4.) Our Reasons for Not Having Children Are Both Valid & None of Your Business

We don't owe you any explanation as to why we don't have children. Off the top of my head, I can think of dozens of reasons why someone wouldn't want to procreate. Any reason not to have children is valid and should be respected. As examples, I've decided to open up and list for you my top dozen  reasons below for personally not having children:

 

1. I have severe polycystic ovarian syndrome and a tilted and tipped uterus, so I'm likely infertile.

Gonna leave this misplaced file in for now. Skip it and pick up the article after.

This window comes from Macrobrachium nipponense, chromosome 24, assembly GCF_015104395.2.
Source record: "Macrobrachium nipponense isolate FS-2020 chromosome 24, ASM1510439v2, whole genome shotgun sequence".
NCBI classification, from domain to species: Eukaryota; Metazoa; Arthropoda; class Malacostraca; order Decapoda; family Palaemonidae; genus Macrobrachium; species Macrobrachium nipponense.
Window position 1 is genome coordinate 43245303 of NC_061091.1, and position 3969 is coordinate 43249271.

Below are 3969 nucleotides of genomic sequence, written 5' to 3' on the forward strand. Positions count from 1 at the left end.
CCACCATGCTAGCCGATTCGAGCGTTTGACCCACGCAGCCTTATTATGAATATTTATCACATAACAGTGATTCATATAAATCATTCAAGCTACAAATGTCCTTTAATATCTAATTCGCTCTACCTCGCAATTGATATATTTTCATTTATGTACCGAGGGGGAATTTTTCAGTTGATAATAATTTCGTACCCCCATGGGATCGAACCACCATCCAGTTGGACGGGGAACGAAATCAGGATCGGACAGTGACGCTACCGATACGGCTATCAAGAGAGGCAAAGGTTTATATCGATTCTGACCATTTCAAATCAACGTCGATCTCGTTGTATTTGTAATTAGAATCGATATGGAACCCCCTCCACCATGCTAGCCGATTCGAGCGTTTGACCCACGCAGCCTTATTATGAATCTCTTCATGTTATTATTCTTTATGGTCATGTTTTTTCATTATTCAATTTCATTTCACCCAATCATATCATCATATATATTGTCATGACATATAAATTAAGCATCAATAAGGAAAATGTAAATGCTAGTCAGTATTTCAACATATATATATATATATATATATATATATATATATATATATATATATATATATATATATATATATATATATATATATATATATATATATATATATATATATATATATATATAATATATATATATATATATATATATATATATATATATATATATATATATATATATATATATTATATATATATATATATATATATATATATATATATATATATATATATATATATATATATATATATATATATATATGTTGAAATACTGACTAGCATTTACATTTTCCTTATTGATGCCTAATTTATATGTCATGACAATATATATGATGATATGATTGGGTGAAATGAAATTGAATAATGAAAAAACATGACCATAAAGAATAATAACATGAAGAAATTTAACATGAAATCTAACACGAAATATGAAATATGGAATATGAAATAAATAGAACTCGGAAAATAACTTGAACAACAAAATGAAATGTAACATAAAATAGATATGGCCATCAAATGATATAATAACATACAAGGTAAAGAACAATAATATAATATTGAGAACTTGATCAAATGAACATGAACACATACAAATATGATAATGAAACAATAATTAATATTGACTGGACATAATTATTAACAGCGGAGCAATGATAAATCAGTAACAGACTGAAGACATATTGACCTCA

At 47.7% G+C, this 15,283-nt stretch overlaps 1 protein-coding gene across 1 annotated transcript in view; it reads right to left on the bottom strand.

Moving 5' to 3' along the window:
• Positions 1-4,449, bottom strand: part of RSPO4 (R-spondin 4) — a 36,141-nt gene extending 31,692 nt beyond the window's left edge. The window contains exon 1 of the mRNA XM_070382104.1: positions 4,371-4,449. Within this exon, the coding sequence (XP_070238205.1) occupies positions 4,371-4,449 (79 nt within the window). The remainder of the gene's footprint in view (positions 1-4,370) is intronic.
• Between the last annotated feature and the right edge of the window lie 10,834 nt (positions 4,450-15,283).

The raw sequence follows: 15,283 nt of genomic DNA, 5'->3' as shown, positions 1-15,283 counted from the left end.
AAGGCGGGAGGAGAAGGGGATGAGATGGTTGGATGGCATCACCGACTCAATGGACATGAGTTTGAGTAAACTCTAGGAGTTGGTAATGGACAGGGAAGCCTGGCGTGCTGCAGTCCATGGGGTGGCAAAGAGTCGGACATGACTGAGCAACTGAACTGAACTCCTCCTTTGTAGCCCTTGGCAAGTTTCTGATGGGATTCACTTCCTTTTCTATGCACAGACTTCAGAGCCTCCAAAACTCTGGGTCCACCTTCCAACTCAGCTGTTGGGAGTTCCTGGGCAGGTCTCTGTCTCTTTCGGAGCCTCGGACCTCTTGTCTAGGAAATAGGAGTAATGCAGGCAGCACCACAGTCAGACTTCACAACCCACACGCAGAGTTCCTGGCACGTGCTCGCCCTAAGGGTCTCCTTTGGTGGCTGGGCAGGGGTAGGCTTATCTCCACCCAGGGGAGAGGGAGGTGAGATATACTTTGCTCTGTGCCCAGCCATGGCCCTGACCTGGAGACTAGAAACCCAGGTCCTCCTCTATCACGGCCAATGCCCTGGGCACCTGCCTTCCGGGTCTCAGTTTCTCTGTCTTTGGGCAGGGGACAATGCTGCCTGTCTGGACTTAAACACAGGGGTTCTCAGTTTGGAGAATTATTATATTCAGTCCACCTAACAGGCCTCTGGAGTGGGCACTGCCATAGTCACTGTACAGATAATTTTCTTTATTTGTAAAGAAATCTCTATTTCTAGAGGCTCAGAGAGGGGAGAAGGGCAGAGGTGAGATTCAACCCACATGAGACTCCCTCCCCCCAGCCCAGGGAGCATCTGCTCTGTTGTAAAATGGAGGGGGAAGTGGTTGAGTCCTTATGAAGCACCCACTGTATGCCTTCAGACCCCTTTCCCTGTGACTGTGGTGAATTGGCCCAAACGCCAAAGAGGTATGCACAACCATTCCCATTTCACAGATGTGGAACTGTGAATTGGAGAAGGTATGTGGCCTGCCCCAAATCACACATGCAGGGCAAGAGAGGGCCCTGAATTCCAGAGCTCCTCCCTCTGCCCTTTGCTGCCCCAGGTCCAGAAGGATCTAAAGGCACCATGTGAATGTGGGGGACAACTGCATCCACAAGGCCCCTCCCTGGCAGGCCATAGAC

2. I have terrible genes. Cancers, rare bone diseases, and an enormous list of psychological problems run in my family, so I feel that procreating and passing these terrible genes on further would be irresponsible.
3. I just don't feel any maternal inclination or drive to reproduce. I have rescue dogs, and any maternal feelings I do have, I express by doting on them. This fulfills me, so I see no reason to have human kids of my own. 
4. I'm selfish. I want my husband all to myself. I don't want to have to share his attention and affection by creating a child with him. 
5. Children are expensive. This goes back to my point about me being selfish; I want nice things. I want to make my home into my dream home. I want to continue to be able to donate to animal shelters. I want to continue to buy things when I want them, and not have to sacrifice my happiness for a child's wants and needs.